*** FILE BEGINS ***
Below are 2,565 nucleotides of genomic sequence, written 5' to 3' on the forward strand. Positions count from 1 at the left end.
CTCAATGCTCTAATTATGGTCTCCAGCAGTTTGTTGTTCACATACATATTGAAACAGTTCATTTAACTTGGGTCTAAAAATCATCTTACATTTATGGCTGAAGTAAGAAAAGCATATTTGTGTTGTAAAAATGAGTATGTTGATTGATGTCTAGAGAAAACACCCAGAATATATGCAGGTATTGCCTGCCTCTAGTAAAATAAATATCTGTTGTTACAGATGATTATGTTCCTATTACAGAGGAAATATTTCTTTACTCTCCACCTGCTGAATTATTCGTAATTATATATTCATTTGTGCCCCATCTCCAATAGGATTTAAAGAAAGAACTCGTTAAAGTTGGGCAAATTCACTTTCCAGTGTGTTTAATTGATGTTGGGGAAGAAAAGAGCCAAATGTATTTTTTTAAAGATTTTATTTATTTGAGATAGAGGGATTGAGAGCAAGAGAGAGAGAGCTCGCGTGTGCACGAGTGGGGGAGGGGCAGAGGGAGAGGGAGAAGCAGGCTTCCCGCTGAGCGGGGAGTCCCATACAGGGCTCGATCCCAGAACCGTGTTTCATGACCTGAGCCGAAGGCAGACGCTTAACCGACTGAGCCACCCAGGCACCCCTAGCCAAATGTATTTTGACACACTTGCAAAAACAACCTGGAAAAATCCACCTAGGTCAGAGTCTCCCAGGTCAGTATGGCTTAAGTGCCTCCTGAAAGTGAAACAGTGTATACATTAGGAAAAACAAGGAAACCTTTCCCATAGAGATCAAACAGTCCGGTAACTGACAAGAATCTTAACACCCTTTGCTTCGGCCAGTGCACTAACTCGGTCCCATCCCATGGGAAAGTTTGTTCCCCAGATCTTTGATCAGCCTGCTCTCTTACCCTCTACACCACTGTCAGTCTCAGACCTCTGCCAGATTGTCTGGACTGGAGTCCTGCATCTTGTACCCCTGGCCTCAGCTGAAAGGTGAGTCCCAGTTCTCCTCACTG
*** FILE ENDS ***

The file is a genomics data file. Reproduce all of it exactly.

Below are 2,565 nucleotides of genomic sequence, written 5' to 3' on the forward strand. Positions count from 1 at the left end.
CTCAATGCTCTAATTATGGTCTCCAGCAGTTTGTTGTTCACATACATATTGAAACAGTTCATTTAACTTGGGTCTAAAAATCATCTTACATTTATGGCTGAAGTAAGAAAAGCATATTTGTGTTGTAAAAATGAGTATGTTGATTGATGTCTAGAGAAAACACCCAGAATATATGCAGGTATTGCCTGCCTCTAGTAAAATAAATATCTGTTGTTACAGATGATTATGTTCCTATTACAGAGGAAATATTTCTTTACTCTCCACCTGCTGAATTATTCGTAATTATATATTCATTTGTGCCCCATCTCCAATAGGATTTAAAGAAAGAACTCGTTAAAGTTGGGCAAATTCACTTTCCAGTGTGTTTAATTGATGTTGGGGAAGAAAAGAGCCAAATGTATTTTTTTAAAGATTTTATTTATTTGAGATAGAGGGATTGAGAGCAAGAGAGAGAGAGCTCGCGTGTGCACGAGTGGGGGAGGGGCAGAGGGAGAGGGAGAAGCAGGCTTCCCGCTGAGCGGGGAGTCCCATACAGGGCTCGATCCCAGAACCGTGTTTCATGACCTGAGCCGAAGGCAGACGCTTAACCGACTGAGCCACCCAGGCACCCCTAGCCAAATGTATTTTGACACACTTGCAAAAACAACCTGGAAAAATCCACCTAGGTCAGAGTCTCCCAGGTCAGTATGGCTTAAGTGCCTCCTGAAAGTGAAACAGTGTATACATTAGGAAAAACAAGGAAACCTTTCCCATAGAGATCAAACAGTCCGGTAACTGACAAGAATCTTAACACCCTTTGCTTCGGCCAGTGCACTAACTCGGTCCCATCCCATGGGAAAGTTTGTTCCCCAGATCTTTGATCAGCCTGCTCTCTTACCCTCTACACCACTGTCAGTCTCAGACCTCTGCCAGATTGTCTGGACTGGAGTCCTGCATCTTGTACCCCTGGCCTCAGCTGAAAGGTGAGTCCCAGTTCTCCTCACTG